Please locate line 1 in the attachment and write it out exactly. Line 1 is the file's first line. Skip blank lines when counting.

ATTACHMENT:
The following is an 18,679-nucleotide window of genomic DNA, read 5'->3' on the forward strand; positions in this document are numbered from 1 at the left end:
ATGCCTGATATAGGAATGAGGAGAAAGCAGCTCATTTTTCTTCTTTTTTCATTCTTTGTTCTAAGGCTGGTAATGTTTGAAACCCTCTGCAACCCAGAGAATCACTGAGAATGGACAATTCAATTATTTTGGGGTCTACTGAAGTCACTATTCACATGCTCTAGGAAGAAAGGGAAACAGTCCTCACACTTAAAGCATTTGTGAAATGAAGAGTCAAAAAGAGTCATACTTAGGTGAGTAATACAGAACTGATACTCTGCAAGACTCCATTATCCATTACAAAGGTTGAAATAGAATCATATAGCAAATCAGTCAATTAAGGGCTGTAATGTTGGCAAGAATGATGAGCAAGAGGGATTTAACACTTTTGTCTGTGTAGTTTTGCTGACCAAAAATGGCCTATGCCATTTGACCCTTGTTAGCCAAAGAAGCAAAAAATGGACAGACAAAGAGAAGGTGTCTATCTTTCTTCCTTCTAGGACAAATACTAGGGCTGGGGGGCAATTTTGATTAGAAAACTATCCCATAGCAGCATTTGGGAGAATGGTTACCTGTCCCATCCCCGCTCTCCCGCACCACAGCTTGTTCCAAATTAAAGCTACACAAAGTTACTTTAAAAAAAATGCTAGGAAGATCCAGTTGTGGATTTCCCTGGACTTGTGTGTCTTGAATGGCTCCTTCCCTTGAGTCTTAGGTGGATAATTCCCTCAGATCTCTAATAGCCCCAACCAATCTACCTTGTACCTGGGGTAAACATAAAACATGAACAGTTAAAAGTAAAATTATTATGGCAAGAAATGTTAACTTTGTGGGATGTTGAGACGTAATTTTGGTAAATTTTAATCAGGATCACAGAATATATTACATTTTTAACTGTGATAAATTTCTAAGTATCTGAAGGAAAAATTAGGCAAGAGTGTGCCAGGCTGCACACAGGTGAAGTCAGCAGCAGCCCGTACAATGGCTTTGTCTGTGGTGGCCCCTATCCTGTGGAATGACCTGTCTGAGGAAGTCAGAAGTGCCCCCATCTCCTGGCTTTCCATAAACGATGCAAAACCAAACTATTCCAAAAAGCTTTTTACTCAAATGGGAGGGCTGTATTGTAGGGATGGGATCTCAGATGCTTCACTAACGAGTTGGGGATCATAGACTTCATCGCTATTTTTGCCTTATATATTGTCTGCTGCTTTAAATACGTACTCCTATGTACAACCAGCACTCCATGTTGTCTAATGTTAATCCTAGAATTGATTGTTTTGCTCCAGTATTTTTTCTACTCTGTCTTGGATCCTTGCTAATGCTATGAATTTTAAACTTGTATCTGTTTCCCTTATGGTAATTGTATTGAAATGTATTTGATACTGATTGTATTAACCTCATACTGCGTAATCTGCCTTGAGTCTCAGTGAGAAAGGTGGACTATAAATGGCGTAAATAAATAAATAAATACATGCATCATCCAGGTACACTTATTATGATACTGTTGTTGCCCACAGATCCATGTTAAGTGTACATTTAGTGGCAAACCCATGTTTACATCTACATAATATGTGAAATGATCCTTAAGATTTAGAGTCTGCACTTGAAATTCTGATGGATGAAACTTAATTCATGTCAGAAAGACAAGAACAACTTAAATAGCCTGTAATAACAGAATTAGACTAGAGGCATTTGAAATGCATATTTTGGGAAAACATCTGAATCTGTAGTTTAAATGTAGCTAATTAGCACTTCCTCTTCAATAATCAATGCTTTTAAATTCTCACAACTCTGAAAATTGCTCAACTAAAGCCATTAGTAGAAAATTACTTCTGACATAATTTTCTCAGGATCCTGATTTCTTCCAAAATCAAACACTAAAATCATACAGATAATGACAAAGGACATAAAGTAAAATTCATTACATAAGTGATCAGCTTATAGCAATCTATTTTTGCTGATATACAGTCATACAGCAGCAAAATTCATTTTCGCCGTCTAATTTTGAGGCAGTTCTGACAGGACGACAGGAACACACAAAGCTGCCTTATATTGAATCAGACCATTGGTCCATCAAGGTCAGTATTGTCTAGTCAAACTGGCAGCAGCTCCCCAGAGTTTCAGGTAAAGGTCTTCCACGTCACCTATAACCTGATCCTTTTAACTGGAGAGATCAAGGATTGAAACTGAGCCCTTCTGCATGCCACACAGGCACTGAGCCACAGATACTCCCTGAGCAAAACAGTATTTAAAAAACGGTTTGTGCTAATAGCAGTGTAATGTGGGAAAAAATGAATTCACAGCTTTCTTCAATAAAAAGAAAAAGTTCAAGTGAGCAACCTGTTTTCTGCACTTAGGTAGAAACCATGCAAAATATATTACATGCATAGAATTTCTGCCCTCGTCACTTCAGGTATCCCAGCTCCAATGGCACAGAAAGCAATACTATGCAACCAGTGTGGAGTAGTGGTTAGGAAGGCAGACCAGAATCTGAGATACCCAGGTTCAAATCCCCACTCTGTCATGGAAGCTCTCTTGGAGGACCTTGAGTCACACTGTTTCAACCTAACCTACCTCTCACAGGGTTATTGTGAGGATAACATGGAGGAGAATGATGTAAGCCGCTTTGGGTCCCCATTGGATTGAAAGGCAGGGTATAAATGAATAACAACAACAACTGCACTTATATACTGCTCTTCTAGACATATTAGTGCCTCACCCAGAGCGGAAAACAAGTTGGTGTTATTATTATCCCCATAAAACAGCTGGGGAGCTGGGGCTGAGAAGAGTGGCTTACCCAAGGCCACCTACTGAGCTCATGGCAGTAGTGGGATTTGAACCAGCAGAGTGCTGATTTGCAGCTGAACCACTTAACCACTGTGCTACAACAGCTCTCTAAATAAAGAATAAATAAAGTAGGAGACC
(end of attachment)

The following is an 18,679-nucleotide window of genomic DNA, read 5'->3' on the forward strand; positions in this document are numbered from 1 at the left end: